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    i gotta agree with some of the others... a professionally executed bike fit at one of your local, top end bike shops should go a long way in finding a position for you that will both be comfortable as well as take into account you hip issues...

    they may even have some suggestions about the hip in terms of what type of training on the bike would be ideal..

    If I was you, i'd just go in there and really get talking to them and see what they could do for me... Many guys at bike shops are super patient, listen very well and absolutely want to help you get the best fit/ride possible..

    good luck to you sir.

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    The trade off in leverage/performance is that you need to use a lower gear for the same gear ratio. If you are running standard cranks, you might consider compact, or you might need a wider range cassette. You can do the math with any gear calculator you find online.

    I don't think there is just one "perfect fit" for each person, mine has changed quite a bit over the years of changing fitness and a variety of injuries. When I switched from 170 to 165 my bars went lower and further forward and my seat went higher and further forward. I also stopped having hip pain, which is what made me chime in on this thread.

    Sounds like you might need to try some other saddles, too.

    Good luck, I hope you find a way to ride without pain.
    ...

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    Quote Originally Posted by valygrl View Post
    The trade off in leverage/performance is that you need to use a lower gear for the same gear ratio. If you are running standard cranks, you might consider compact, or you might need a wider range cassette. You can do the math with any gear calculator you find online.

    I don't think there is just one "perfect fit" for each person, mine has changed quite a bit over the years of changing fitness and a variety of injuries. When I switched from 170 to 165 my bars went lower and further forward and my seat went higher and further forward. I also stopped having hip pain, which is what made me chime in on this thread.

    Sounds like you might need to try some other saddles, too.

    Good luck, I hope you find a way to ride without pain.
    Thanks very much. I think what I'm going to do is see if I can borrow or "rent" (lots of shops in town, one probably has a beater set somewhere) a set of 165 standard cranks (bike has standard 172.5 on it now) for a while and see if that feels like a step in the right direction, without having to commit to buying them.

    If I understand the dynamics, shortening the cranks by 7.25mm also means I raise the seat that much which gives me 15 total less travel in my leg on the upstroke? That might just do it.

    Otherwise There seems to be cranks available for $300 from a company called Cobb in size 150, 155 and 160. None of the "big 3" make anything less than 165.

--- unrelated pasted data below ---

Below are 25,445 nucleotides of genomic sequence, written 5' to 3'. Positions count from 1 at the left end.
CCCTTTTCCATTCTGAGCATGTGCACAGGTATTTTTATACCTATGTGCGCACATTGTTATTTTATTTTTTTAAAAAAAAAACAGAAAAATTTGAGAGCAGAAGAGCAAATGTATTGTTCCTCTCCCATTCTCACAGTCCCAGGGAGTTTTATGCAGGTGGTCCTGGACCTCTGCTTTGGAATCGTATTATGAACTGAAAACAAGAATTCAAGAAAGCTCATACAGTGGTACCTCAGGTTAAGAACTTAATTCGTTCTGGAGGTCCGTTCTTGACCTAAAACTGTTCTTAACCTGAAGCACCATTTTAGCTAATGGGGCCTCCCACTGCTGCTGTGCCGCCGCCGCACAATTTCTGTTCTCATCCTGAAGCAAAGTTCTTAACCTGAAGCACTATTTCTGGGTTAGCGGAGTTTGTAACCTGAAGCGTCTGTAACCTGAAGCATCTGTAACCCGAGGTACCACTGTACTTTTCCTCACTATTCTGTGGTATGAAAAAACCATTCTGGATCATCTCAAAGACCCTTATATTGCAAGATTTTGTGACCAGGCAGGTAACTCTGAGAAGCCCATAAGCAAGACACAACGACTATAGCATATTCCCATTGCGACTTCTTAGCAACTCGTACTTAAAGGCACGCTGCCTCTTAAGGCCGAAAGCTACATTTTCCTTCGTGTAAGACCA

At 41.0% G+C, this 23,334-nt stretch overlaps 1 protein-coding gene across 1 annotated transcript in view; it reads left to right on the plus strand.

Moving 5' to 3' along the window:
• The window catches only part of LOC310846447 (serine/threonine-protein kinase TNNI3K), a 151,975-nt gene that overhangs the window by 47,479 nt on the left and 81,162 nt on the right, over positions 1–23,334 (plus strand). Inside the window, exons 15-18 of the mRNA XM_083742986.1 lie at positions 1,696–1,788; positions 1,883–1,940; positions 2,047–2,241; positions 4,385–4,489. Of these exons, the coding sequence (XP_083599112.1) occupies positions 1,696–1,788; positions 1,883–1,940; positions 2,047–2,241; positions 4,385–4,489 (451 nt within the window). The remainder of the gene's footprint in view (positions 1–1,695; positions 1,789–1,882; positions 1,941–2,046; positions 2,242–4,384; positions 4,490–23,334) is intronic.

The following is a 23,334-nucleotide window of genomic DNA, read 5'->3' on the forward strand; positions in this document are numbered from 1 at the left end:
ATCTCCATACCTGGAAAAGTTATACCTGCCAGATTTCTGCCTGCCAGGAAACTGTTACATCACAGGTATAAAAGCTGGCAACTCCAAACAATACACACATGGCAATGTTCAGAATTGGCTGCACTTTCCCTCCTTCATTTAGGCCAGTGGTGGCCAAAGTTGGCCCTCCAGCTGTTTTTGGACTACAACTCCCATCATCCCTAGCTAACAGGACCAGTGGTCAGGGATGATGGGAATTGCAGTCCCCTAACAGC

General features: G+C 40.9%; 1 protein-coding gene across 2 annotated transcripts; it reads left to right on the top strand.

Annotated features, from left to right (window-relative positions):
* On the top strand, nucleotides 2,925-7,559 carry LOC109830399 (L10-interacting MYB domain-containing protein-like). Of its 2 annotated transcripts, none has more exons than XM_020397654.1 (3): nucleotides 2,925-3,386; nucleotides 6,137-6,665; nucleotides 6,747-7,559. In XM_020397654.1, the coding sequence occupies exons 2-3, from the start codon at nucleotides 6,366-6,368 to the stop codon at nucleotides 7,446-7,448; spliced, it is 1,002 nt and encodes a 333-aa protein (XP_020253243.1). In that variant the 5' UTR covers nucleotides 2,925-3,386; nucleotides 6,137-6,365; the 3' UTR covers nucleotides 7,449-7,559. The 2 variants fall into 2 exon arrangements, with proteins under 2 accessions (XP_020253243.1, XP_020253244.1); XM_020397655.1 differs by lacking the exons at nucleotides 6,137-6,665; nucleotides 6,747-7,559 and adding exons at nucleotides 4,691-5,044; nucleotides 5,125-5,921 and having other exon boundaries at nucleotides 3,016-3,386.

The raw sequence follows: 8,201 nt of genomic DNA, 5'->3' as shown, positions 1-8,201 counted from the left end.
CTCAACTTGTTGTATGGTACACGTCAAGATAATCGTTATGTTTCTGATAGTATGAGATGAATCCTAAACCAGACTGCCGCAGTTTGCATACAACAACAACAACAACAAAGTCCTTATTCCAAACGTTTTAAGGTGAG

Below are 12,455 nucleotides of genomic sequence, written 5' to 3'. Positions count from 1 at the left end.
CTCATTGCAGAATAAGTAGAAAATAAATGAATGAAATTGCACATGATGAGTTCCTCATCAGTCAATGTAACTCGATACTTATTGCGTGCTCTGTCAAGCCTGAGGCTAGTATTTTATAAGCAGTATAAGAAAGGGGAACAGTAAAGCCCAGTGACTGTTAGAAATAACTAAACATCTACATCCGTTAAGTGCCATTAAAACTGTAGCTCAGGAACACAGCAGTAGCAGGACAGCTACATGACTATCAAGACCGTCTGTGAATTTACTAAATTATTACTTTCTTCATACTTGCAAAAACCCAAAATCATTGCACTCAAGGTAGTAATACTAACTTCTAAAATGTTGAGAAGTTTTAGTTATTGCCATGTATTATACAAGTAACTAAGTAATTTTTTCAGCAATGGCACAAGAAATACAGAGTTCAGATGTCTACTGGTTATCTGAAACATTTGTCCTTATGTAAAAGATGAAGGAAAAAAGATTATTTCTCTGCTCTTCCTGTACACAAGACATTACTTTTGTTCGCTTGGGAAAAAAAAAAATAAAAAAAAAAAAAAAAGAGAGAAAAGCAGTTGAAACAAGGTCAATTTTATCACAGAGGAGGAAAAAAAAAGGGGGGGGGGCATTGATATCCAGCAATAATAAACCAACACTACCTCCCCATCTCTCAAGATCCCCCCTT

Then on top of that I can also see if one of the shops has a good fit person with some experience in this area.
    Last edited by rideBjj; 01-20-15 at 01:23 AM.

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    Shorter cranks, recumbent or accept you can't use the drops..or set your bars even higher to make the drops and all positions usable.
    I am 60 years old, own a Roubaix and still have a need for speed. I like to ride fast. But, I don't have the neck flexibility...or rather the ability to ride in the drops for a long period of time without my neck hurting say after a 30 mile ride. So, I ride with a higher handlebar than most good riders. This allows me to use the drops a lot...which puts my hands beneath the level of the saddle. I don't have hip problems per se but lets say my entire body feels the affect of gradual aging in spite of being active my whole life...I still swim and bike a lot. I am on 175mm cranks and my crank length of choice.

    So I say, raise your handlebar even more on your bikes...use a riser stem even on your endurance style frames. Now you can use the drops. Go to a shorter crank. Btw, this 'philosophy' is pretty much the dirt drop credo where the drop position is the default position off road and the drop handles or hooks are at or just below saddle height. Only in your case you want the bars to be a bit more aggressive than an off road dirt drop mtb. I hope that makes sense. The more your body gets away from being a world class tour rider, the most different your bike needs to look. Even Floyd Landis who had hip problems ran his race bike with a riser stem....see below. But you want even less less aggressive.

    Practice your stretching and experiment with meds. But be realistic about your quality of life. There are guys I ride with in their 60's that have had hip replacements and they have been A group riders their whole life.
    Good luck.
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    Last edited by Campag4life; 01-20-15 at 04:38 AM.

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    Quote Originally Posted by rpenmanparker View Post
    I will say that my experience with major insurers (Blue Cross, Aetna, United Healthcare, etc.) is that common, obvious conditions with routine solutions are not usually the focus of dispute by the insurer. If the physician makes a diagnosis that indicates a surgical remedy and has the "pictures" and patient history to back up it up, that is commonly all that is required.
    +1. I now have United Healthcare. I had a second spinal injection with anesthesia last Friday. I had one a little over four years ago when an MRI showed bulging disks. Things started acting up again after a tour in late summer. My ortho was able to get another MRI approved with no problem. When that showed the possibility of bone cancer, CT and bone scans were approved without resistance. Thankfully, no cancer, and the injection was similarly approved without any resistance.